An interesting abstract came across Google Reader just now about the prehospital use of hypertonic fluids in patients with traumatic brain injury. Before discussing the results themselves, I’d like to point out one aspect of particular note: The study authors looked at 6 month outcomes. Compare and contrast this to most of the available cardiac arrest research which is only looking at return of spontaneous circulation (ROSC). The authors in this study are clearly thinking further down the road. ROSC in and of itself does not equate to improved patient outcomes. Perhaps we could start looking at resuscitation outcomes 6 month after arrest when publishing new cardiac arrest guidelines, just a thought.
Time for a little review. If you remember, there are three types of solutions used in medicine: Hypotonic, hypertonic and isotonic. Isotonic solutions like 0.9% “normal” saline have the same concentration of solutes (stuff dissolved in them) as the body. Hypotonic solutions have a lower concentration of solute and hypertonic solutions have a greater concentration. What does this mean in the body? Water (the solvent) tends to move to areas which have a higher concentration of solute (solids). This tendency of water to “even out” concentration creates a force called osmotic pressure. When blood cells (as an example) are exposed to solutions with different concentrations of solute the following results are typical:
When the cells are placed in an isotonic solution, nothing changes. The flow of water into the cells is matched by the flow of water out of the cells. When the cells are placed in the hypotonic solution, water flows into the cells to offset the higher concentration inside, causing the cell to swell and break open. And finally, when the cells are placed in the hypertonic solution, water flows out of the cells in an attempt to normalize the solution outside of the cell.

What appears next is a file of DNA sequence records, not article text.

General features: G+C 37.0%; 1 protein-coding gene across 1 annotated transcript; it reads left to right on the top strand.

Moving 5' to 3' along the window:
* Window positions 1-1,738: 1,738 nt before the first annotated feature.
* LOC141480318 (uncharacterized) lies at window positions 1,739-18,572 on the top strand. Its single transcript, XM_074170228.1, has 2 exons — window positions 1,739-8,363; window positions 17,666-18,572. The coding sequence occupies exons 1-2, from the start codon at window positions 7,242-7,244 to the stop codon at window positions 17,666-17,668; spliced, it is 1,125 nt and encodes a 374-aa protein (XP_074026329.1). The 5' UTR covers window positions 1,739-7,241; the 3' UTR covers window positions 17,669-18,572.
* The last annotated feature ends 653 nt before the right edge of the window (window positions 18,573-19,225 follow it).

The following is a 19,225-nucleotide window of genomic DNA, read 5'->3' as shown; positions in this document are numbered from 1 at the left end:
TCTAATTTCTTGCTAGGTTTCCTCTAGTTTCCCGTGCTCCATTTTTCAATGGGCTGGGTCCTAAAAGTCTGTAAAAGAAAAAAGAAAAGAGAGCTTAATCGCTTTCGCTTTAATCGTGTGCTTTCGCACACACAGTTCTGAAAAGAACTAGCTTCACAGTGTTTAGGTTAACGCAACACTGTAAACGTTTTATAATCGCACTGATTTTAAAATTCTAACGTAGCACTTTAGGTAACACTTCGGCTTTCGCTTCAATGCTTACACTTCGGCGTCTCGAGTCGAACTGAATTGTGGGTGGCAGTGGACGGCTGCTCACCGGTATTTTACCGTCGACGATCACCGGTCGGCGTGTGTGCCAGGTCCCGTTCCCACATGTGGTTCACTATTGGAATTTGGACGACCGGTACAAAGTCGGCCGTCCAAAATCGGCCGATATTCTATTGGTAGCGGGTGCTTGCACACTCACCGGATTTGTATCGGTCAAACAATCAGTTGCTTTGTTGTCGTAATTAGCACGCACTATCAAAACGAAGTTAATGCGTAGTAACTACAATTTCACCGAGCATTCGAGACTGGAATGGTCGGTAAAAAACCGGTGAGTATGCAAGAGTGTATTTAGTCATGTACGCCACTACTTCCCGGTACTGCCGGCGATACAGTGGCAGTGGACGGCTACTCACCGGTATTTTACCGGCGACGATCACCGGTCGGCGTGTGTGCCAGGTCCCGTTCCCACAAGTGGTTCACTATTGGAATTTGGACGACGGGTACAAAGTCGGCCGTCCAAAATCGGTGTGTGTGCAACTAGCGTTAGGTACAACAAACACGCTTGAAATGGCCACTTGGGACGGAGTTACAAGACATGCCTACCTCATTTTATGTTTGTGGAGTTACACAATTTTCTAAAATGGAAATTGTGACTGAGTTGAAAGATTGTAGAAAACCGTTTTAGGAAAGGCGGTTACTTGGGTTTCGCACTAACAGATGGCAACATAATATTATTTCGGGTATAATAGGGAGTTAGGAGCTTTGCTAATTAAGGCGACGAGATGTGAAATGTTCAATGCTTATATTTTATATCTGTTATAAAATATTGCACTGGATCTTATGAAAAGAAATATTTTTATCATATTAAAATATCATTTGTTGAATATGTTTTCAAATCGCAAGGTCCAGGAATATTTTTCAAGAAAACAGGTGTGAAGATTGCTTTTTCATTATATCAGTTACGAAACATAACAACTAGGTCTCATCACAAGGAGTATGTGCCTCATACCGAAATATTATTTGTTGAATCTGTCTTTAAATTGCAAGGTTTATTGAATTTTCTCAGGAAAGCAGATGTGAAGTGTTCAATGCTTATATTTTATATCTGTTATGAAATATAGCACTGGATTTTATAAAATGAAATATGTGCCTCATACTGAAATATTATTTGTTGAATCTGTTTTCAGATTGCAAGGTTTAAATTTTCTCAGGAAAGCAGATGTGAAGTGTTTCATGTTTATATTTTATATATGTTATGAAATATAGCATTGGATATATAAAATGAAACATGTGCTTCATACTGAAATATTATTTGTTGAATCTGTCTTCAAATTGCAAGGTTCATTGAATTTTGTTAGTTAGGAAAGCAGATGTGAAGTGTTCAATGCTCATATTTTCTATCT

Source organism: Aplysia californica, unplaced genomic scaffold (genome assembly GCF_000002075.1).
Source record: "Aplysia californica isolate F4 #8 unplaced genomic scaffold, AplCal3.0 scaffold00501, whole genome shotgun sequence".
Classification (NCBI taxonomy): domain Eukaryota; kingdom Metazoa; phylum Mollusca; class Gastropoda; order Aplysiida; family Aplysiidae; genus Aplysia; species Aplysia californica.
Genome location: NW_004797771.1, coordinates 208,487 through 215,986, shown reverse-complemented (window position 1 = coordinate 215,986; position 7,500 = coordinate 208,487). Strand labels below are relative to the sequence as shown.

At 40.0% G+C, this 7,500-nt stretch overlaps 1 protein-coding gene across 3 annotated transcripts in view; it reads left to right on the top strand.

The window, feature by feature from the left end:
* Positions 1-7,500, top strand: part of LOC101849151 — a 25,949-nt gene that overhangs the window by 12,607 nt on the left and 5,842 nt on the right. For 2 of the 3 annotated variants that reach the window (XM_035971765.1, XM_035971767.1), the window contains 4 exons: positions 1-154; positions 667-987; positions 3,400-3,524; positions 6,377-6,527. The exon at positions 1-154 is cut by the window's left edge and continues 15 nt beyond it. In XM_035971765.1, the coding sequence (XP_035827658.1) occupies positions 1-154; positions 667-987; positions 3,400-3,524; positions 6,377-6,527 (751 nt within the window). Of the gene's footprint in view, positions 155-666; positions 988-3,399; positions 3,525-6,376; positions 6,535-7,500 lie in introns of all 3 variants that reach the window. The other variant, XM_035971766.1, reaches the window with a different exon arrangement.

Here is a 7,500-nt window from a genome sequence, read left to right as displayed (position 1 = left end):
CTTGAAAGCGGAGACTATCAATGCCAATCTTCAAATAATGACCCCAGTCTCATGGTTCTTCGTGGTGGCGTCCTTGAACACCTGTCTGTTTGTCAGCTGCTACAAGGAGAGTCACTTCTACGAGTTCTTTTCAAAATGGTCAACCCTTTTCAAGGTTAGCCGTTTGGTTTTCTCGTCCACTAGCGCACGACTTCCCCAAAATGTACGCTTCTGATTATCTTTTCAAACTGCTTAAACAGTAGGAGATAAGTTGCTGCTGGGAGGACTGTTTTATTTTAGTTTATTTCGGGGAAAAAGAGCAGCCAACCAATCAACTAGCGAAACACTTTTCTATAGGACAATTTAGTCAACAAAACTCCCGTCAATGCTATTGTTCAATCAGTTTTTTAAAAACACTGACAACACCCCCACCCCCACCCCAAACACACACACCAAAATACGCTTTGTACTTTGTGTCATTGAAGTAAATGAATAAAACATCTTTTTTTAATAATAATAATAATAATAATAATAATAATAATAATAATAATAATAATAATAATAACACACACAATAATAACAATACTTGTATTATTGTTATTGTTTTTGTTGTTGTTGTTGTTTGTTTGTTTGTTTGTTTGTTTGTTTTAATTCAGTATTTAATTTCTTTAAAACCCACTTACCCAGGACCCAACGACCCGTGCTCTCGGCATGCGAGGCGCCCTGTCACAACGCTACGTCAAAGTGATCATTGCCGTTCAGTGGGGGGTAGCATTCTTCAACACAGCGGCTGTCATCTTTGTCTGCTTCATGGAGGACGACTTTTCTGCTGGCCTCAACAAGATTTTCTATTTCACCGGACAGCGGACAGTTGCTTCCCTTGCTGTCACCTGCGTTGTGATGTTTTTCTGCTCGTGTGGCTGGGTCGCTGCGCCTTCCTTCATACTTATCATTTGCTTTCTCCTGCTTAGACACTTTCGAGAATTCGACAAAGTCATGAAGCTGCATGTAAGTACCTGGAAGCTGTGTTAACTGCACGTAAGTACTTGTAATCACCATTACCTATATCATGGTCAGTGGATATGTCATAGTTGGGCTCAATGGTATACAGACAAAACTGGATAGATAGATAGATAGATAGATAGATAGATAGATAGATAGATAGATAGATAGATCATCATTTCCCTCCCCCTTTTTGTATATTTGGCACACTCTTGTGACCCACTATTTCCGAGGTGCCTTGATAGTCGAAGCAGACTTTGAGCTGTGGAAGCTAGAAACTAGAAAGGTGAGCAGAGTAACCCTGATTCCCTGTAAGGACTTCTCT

APPLICATION IN MEDICINE
So what does this all mean to medicine? We carry isotonic fluids on our vehicles and routinely use them for fluid resuscitation because we want to increase blood volume without placing unneeded stress on the body’s cells. This study looked at giving a single 250cc bolus of a hypertonic solution to patient with traumatic brain injury (TBI). One of the effects of TBI is swelling of the brain or cerebral edema. The idea of giving a hypertonic solution to a TBI patient makes sense from a chemistry sense; it will keep the fluid from being taken up by the brain tissue because osmotic pressure is keeping the fluid in the blood stream. Basically a hypertonic solution has a tendency to pull water into the blood stream rather than allowing water to leave the blood stream into surrounding tissues. Giving a hypotonic solution to a TBI patient would likely increase cerebral edema.
The authors of the study planned to enroll 2122 subjects who would be given a 250cc bolus of 7.5%saline/6%dextran, 7.5%saline or 0.9% “normal” saline by prehospital providers. The study was terminated after 1331 patients when the study had met “predefined futility criteria”. Not having access to the full article, I’m unaware of what those criteria were. The results, however, show that there was not a statistically significant change in patient outcomes with regard to which fluid bolus was given.
So there you have it. Prehospital administration of hypertonic fluids does not change six month outcomes in TBI patients. Hopefully the chemistry review was worthwhile. If there’s any interest in continuing these types of reviews, let me know and I’d be happy to make it a regular feature. I also think that the study design, and focusing on longer term outcomes is a beneficial approach to prehospital research. At the end of the day, getting pulses back on a cardiac arrest patient doesn’t matter much if they don’t leave the hospital and go on to live a healthy life just like an improvement for a period of hours or days for TBI patient doesn’t mean much if their long term outcome doesn’t improve. What do you think? Are there any other areas of EMS treatment which could benefit from the study of long term outcomes?